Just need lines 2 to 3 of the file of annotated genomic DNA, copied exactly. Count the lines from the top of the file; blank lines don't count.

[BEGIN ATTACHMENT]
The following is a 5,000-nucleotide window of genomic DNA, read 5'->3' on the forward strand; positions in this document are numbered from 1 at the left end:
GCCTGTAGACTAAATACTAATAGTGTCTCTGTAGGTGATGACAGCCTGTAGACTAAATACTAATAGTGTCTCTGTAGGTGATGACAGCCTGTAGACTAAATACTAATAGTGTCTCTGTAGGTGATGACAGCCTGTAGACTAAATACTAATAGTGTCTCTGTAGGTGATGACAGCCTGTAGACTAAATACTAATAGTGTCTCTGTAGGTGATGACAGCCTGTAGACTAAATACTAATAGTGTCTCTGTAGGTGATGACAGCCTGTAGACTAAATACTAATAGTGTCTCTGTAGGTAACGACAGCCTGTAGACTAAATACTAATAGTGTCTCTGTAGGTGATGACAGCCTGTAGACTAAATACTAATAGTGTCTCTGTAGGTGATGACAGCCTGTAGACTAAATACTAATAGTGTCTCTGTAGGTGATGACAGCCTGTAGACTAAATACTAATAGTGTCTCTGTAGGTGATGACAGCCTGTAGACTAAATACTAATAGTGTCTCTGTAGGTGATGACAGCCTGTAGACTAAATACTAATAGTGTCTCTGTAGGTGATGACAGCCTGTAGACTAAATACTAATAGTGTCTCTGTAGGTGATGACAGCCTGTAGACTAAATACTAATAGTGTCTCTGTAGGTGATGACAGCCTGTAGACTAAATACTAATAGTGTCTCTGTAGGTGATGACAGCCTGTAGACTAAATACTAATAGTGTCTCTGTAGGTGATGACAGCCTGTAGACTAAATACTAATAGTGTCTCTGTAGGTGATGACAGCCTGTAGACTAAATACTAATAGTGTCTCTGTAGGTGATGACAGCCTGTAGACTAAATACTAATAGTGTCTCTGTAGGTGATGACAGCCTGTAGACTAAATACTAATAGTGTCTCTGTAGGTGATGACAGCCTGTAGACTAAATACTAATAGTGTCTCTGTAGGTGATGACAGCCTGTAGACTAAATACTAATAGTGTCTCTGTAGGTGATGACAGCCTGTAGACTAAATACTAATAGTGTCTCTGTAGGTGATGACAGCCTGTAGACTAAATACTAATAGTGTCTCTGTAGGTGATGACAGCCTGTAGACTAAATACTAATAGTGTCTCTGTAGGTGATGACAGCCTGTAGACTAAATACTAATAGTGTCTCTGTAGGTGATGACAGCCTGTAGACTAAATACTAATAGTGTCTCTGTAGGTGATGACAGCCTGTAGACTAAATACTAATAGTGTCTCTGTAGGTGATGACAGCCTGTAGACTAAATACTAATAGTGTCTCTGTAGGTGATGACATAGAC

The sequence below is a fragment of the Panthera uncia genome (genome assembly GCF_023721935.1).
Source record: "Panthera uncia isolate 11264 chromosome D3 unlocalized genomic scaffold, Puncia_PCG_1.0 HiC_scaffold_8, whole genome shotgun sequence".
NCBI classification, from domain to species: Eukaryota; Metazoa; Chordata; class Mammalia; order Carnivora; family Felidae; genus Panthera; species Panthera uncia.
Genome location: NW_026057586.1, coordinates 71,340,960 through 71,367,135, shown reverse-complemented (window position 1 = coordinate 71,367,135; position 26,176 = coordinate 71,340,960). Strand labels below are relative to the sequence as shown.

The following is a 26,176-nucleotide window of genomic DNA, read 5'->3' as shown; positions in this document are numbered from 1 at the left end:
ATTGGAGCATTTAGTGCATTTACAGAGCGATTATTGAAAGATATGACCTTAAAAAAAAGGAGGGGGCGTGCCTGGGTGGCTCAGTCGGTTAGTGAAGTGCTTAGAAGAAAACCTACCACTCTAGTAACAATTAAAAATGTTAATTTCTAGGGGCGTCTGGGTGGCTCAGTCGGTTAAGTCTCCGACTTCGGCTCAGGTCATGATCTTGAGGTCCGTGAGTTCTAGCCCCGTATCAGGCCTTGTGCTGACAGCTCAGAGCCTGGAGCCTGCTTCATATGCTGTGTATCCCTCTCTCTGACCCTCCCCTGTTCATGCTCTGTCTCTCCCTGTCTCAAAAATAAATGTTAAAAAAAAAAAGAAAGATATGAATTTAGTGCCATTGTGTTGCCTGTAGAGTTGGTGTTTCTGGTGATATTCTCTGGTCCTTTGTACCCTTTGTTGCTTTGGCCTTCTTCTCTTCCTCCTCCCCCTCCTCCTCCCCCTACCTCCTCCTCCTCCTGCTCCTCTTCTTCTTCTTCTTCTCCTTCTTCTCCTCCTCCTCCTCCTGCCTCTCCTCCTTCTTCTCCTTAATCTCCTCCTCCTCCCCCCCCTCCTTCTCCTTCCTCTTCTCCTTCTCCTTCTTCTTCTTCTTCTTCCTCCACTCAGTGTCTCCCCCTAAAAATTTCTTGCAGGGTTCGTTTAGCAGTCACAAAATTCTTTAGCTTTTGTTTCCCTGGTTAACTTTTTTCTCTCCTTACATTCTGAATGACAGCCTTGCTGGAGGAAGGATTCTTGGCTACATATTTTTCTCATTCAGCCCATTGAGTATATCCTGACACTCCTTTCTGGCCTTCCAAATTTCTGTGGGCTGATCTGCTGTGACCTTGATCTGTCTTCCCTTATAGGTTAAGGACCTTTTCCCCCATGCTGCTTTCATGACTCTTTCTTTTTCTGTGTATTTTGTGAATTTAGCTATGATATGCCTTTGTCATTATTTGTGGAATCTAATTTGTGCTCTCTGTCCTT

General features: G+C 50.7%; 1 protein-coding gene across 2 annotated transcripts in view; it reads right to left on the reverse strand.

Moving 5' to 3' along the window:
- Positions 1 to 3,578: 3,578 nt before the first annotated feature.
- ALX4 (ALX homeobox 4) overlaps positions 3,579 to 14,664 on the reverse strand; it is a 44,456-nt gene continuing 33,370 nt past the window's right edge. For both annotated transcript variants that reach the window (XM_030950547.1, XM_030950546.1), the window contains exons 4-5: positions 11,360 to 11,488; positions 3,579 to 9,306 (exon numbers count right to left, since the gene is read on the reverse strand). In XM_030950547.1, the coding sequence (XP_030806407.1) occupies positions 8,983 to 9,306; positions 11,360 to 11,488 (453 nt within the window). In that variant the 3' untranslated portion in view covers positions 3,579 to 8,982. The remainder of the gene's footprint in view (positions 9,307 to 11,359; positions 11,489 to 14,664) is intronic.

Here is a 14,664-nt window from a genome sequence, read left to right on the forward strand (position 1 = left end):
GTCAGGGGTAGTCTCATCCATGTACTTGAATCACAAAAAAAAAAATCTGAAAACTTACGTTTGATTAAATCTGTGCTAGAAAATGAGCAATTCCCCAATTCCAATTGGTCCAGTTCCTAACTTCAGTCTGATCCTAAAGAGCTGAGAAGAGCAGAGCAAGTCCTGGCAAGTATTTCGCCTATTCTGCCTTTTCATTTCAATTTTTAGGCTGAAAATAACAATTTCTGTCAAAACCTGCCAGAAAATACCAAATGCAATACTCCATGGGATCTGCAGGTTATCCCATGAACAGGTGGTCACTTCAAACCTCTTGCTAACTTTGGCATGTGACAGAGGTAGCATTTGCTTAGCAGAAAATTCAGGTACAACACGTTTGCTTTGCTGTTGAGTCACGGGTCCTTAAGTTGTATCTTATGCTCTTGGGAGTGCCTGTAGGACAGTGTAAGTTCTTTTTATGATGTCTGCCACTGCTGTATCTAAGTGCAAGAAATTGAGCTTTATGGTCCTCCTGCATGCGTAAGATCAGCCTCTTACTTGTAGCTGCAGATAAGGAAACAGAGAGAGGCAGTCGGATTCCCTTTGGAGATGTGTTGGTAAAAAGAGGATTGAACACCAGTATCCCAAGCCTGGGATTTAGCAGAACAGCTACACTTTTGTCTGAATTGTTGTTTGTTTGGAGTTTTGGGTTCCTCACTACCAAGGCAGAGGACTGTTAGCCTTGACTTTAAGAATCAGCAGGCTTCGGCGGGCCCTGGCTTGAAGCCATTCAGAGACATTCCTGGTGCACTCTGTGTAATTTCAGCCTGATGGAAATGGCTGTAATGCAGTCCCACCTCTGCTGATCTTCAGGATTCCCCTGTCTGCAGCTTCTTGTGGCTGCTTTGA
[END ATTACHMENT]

GCCTGTAGACTAAATACTAATAGTGTCTCTGTAGGTGATGACAGCCTGTAGACTAAATACTAATAGTGTCTCTGTAGGTGATGACAGCCTGTAGACTAAATACTAATAGTGTCTCTGTAGGTGATGACAGCCTGTAGACTAAATACTAATAGTGTCTCTGTAGGTGATGACAGCCTGTAGACTAAATACTAATAGTGTCTCTGTAGGTGATGACAGCCTGTAGACTAAATACTAATAGTGTCTCTGTAGGTGATGACAGCCTGTAGACTAAATACTAATAGTGTCTCTGTAGGTAACGACAGCCTGTAGACTAAATACTAATAGTGTCTCTGTAGGTGATGACAGCCTGTAGACTAAATACTAATAGTGTCTCTGTAGGTGATGACAGCCTGTAGACTAAATACTAATAGTGTCTCTGTAGGTGATGACAGCCTGTAGACTAAATACTAATAGTGTCTCTGTAGGTGATGACAGCCTGTAGACTAAATACTAATAGTGTCTCTGTAGGTGATGACAGCCTGTAGACTAAATACTAATAGTGTCTCTGTAGGTGATGACAGCCTGTAGACTAAATACTAATAGTGTCTCTGTAGGTGATGACAGCCTGTAGACTAAATACTAATAGTGTCTCTGTAGGTGATGACAGCCTGTAGACTAAATACTAATAGTGTCTCTGTAGGTGATGACAGCCTGTAGACTAAATACTAATAGTGTCTCTGTAGGTGATGACAGCCTGTAGACTAAATACTAATAGTGTCTCTGTAGGTGATGACAGCCTGTAGACTAAATACTAATAGTGTCTCTGTAGGTGATGACAGCCTGTAGACTAAATACTAATAGTGTCTCTGTAGGTGATGACAGCCTGTAGACTAAATACTAATAGTGTCTCTGTAGGTGATGACAGCCTGTAGACTAAATACTAATAGTGTCTCTGTAGGTGATGACAGCCTGTAGACTAAATACTAATAGTGTCTCTGTAGGTGATGACAGCCTGTAGACTAAATACTAATAGTGTCTCTGTAGGTGATGACAGCCTGTAGACTAAATACTAATAGTGTCTCTGTAGGTGATGACAGCCTGTAGACTAAATACTAATAGTGTCTCTGTAGGTGATGACAGCCTGTAGACTAAATACTAATAGTGTCTCTGTAGGTGATGACAGCCTGTAGACTAAATACTAATAGTGTCTCTGTAGGTGATGACAGCCTGTAGACTAAATACTAATAGTGTCTCTGTAGGTGATGACAGCCTGTAGACTAAATACTAATAGTGTCTCTGTAGGTGATGACATAGAC

The sequence below is a fragment of the Panthera uncia genome (genome assembly GCF_023721935.1).